WRIGHTSVILLE BEACH, N.C. (WECT) - Rip currents are the reason for 80 percent of surf-related rescues.
To show you the power of a rip current, Coast Guard and Wrightsville Beach Ocean Rescue teams simulated a rip current rescue by letting volunteers swim into a strong longshore current, which is generated by the wind and resembles a rip current moving sideways.
A rip current is a fast moving body of water that has been trapped on one side of a sandbar that is moving out to sea from a break in the sandbar area, creating a funnel of water that pulls swimmers out.
If someone is caught in a rip current, the first thing they should do is try to remain calm. Use your energy to stay afloat.
Rip currents are typically about 30 feet wide so swimming parallel to the shore and then use the incoming waves should get you out of the current and back to shore.
Risk for rip currents comes down to the incoming wave energy so if there are days of local winds pushing water into the shoreline, then there is usually a larger number of rip currents.
If you have water pushing in toward the beach, the natural way to get it back out is through a rip current.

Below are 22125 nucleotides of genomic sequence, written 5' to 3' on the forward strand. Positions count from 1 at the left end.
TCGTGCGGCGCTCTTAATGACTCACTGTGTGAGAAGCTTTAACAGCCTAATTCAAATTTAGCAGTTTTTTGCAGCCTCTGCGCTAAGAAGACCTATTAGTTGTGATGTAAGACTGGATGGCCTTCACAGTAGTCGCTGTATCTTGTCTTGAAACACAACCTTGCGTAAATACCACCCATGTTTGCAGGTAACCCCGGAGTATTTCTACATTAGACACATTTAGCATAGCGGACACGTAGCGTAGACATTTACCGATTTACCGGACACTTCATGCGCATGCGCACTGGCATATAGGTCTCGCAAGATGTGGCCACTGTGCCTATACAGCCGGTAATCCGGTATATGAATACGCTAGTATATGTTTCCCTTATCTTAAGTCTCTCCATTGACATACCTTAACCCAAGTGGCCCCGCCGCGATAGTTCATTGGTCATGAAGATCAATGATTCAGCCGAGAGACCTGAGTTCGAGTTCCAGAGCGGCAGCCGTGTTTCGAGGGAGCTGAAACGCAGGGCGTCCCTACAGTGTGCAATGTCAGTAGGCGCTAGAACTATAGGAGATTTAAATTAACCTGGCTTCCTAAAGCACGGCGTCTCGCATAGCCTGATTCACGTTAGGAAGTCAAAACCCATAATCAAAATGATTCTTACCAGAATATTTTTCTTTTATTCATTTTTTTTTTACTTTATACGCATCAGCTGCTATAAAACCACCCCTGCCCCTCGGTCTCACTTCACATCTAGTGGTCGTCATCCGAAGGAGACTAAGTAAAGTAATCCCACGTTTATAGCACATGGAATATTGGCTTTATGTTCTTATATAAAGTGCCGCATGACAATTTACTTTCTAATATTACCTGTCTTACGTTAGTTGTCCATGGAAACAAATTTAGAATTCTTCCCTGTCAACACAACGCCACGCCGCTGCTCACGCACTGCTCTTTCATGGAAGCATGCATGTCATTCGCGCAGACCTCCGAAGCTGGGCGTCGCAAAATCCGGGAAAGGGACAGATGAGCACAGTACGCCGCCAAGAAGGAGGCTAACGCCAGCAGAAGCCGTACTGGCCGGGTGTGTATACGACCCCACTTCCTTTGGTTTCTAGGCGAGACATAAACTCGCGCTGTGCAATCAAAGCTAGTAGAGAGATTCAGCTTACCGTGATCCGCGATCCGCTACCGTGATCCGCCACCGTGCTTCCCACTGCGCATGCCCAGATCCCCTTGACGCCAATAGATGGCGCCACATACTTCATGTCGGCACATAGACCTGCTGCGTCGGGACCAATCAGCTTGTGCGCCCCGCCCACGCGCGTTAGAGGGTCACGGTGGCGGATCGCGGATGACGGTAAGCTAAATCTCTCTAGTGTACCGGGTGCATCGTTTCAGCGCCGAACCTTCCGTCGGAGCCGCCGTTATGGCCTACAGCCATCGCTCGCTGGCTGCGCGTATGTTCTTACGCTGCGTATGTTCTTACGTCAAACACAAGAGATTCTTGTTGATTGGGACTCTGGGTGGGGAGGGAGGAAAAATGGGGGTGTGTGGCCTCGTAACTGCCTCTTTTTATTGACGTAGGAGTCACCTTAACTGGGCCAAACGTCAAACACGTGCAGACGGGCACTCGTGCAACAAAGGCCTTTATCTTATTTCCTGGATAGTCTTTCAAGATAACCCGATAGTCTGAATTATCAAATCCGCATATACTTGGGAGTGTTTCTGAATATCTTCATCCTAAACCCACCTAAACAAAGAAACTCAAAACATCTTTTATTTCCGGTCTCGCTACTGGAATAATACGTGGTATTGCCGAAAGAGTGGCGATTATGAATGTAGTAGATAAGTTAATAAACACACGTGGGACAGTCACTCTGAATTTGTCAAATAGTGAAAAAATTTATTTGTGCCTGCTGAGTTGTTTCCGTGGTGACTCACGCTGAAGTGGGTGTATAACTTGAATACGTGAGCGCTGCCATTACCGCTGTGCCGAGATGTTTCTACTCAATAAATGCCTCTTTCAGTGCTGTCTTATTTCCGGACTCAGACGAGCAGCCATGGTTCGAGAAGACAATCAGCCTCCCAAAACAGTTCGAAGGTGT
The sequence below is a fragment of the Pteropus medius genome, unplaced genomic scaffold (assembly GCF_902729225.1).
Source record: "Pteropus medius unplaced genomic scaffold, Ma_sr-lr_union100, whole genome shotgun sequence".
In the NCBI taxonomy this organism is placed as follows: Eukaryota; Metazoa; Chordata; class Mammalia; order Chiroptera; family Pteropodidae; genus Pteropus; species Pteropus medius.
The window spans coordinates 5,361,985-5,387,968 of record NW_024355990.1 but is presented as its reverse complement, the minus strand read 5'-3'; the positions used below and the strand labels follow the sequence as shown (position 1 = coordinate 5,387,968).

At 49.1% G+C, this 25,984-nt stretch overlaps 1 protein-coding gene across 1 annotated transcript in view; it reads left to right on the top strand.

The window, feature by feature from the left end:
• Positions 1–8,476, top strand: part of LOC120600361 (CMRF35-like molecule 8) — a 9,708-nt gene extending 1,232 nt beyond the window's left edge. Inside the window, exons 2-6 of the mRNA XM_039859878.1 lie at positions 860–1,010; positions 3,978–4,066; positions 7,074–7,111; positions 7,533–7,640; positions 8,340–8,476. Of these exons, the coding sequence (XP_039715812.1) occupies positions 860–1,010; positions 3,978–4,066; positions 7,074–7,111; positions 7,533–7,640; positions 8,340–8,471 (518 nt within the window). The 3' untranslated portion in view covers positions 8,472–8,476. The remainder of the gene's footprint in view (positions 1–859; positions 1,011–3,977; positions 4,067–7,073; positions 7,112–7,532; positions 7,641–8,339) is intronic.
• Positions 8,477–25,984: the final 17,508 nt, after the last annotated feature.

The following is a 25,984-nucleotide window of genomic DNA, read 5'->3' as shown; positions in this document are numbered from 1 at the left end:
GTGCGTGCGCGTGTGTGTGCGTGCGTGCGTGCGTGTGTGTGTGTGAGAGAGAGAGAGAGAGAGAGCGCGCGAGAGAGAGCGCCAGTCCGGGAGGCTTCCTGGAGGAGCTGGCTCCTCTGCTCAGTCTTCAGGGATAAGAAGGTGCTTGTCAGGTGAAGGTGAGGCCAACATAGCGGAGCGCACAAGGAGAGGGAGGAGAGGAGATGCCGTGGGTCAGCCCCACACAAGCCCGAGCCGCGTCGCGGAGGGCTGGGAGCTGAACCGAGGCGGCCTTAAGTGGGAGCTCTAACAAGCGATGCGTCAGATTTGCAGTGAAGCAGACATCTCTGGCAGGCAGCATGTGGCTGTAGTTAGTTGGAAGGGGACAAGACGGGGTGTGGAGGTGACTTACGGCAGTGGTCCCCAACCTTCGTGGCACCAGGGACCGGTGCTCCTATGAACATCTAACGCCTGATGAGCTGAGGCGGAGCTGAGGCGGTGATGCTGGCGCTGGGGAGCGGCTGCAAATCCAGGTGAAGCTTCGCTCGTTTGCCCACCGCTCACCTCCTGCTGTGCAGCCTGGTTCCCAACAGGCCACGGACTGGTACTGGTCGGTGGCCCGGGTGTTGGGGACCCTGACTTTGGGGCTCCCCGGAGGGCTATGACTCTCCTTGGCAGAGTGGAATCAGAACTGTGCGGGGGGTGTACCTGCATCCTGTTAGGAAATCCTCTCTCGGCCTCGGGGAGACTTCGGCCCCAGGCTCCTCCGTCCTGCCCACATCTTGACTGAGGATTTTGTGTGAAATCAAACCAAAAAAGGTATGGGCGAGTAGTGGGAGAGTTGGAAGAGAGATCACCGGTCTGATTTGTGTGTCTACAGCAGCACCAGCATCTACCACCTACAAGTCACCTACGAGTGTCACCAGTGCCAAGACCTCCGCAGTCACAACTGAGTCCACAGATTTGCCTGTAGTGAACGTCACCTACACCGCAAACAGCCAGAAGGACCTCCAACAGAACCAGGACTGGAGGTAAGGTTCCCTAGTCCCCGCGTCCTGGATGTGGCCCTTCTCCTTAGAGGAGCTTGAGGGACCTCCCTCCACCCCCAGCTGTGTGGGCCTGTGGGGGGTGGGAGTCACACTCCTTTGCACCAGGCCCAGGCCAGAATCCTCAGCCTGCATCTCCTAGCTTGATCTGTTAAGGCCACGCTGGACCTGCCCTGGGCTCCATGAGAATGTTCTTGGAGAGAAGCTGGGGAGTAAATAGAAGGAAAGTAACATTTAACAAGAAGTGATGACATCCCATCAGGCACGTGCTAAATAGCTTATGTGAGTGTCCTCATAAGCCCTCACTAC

We can have beautiful weather at our beach but because of a storm far offshore, water conditions can be rough and deceiving. Just because you’ve got great weather does not equal excellent beach conditions.
There are also visual clues you can look for when trying to spot a rip current. It’s easy to see these clues when you’re at a higher vantage point such as walking over to the beach on the access path or from a pier.
Rip currents typically look darker than the surrounding water because they reside in deeper water.
You also might see areas where waves don’t break, but water is actually deeper there.
Sand and turbulent looking water flowing away from the beach are other visual clues. It can even look like chocolate milk from the sand being carried away.